Over the years I have developed some personal theories about the origins of Chaco Canyon and the ancient peoples that have been referred to as the Ancestral Puebloans. Some recent discoveries have more or less verified these theories to some degree. Here is a small collection of articles and images that will hopefully help to illuminate my ideas on this topic. Please also watch the video posted above, as it helps give a sense of the sophistication of this site and also provides some interesting historical background from the descendants of these peoples.
In the Peruvian Desert, about 200 miles south of Lima, there lies a plain between the Inca and Nazca (sometimes also spelled Nasca) Valleys. Across this plain, in an area measuring 37 miles long and 1-mile wide, is an assortment of perfectly-straight lines, many running parallel, others intersecting, forming a grand geometric form. In and around the lines there are also trapezoidal zones, strange symbols, and pictures of birds and beasts all etched on a giant scale that can only be appreciated from the sky.
There are about 900 geoglyphs on the plain. Geoglyphs are geometric forms that include straight lines, triangles, spirals, circles and trapezoids. They are enormous in size. The longest straight line goes nine miles across the plain.
The purpose of the geoglyphs may have also changed over time from what archaeologists call the final Formative period, which spanned until A.D. 200, to the early Nazca period, which ended in A.D. 450. The smashed ceramics dated to the later period.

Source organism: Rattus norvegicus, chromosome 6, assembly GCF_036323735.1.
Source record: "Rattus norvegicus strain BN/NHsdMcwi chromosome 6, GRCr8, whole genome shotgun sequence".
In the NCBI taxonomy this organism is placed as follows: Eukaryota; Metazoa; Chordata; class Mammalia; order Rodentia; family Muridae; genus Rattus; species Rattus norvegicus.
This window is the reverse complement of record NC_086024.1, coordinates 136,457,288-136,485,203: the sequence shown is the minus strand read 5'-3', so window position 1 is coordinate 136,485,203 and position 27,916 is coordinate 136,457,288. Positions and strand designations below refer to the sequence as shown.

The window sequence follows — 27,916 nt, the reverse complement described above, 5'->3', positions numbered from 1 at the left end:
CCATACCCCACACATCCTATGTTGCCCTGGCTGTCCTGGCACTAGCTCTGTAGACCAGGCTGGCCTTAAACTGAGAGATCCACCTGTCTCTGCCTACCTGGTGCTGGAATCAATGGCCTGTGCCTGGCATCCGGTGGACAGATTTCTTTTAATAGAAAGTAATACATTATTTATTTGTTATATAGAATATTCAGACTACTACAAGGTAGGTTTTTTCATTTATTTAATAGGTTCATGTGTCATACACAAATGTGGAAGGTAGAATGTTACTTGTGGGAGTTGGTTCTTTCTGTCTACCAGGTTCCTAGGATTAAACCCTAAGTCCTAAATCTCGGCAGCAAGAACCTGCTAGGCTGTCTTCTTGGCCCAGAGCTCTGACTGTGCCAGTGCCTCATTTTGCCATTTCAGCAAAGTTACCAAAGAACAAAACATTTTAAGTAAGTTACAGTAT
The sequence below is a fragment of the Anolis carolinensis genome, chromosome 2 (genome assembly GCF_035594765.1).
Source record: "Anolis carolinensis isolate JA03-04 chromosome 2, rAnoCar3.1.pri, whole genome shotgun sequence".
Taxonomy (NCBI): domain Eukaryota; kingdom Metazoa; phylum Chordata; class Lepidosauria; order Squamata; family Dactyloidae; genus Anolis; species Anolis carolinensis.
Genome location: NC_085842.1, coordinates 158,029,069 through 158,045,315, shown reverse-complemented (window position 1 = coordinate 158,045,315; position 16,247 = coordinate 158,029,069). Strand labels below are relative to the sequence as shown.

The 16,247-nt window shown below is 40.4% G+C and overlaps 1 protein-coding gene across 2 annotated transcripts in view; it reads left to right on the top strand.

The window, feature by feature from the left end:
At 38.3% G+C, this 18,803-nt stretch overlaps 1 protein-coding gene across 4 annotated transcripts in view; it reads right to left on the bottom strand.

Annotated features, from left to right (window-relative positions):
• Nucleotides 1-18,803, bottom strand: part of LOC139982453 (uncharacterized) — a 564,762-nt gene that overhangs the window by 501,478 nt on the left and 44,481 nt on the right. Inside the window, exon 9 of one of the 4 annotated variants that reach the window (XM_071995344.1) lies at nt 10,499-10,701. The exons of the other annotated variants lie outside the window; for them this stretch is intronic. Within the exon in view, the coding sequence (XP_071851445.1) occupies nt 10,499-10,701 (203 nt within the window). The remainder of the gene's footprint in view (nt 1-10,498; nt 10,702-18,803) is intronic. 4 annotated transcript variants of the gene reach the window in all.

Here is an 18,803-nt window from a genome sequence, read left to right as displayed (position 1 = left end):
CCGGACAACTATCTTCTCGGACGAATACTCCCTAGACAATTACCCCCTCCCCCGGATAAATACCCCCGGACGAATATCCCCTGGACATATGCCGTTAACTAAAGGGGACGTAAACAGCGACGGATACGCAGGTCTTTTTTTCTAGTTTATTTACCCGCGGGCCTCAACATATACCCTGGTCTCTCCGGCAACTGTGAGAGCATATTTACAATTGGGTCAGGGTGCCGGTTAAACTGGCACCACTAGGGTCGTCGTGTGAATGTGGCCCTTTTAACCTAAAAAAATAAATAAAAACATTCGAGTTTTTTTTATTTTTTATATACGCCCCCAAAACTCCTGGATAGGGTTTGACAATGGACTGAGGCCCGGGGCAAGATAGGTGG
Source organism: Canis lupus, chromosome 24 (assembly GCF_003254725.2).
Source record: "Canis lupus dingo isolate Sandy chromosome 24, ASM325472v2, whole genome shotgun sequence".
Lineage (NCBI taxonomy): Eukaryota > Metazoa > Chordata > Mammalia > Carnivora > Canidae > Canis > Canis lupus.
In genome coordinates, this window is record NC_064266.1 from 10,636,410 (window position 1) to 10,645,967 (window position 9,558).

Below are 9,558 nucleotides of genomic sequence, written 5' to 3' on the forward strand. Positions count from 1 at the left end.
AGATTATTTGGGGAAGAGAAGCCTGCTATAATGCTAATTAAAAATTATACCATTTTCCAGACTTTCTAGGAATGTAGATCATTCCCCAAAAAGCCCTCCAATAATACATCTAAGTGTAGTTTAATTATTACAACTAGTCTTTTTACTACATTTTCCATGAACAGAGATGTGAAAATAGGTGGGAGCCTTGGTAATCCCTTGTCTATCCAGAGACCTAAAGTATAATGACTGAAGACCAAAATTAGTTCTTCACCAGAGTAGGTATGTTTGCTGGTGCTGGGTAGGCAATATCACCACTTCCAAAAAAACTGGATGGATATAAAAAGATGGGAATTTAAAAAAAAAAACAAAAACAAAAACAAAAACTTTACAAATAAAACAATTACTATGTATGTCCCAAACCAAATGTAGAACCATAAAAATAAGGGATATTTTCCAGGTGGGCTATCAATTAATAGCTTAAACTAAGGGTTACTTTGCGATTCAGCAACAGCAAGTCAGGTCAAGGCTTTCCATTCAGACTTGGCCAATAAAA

"Our research revealed that the Formative geoglyphs were placed to be seen from the ritual pathways, while those of the early Nazca period were used as the loci of ritual activities such as intentional destruction of ceramic vessels," Sakai said.
Many recent interpretations of Chaco Canyon see it as a site of pilgrimage, and this is often specifically seen as taking the form of regular region-wide ritual events involving communal feasting, construction work on the massive buildings in the canyon, trade involving various mundane and exotic items, and ritual breakage of pottery and deposition of it in the mounds accompanying most great houses.
Based on the number of rim shards in the excavated portion and an estimate of the size of the whole mound, Toll calculated that 150,000 vessels were used during the 60-year period (A.D. 1040 to 1100) during which Gallup Black-on-white was the predominant decorated type, a period that roughly corresponds to the height of the Chaco system. This works out to 2500 vessels a year, or 125 for each of the 20 households estimated to have lived at Pueblo Alto at any one time. This is a huge number compared to ethnographically documented rates of pottery usage and breakage or ratios seen at small sites, and to Toll it suggested that the pottery deposited in the mound was probably not broken in the course of everyday life at Pueblo Alto but was instead broken deliberately in rituals associated with the annual pilgrimage fairs. Ritual breakage and deposition of pottery is a known Pueblo practice, but this would be on a scale not seen at any other known site.
ALBUQUERQUE — For years Patricia Crown puzzled over the cylindrical clay jars found in the ruins at Chaco Canyon, the great complex of multistory masonry dwellings set amid the arid mesas of northwestern New Mexico. They were utterly unlike other pots and pitchers she had seen.
Some scholars believed that Chaco’s inhabitants, ancestors of the modern Pueblo people of the Southwest, had stretched skins across the cylinders and used them for drums, while others thought they held sacred objects.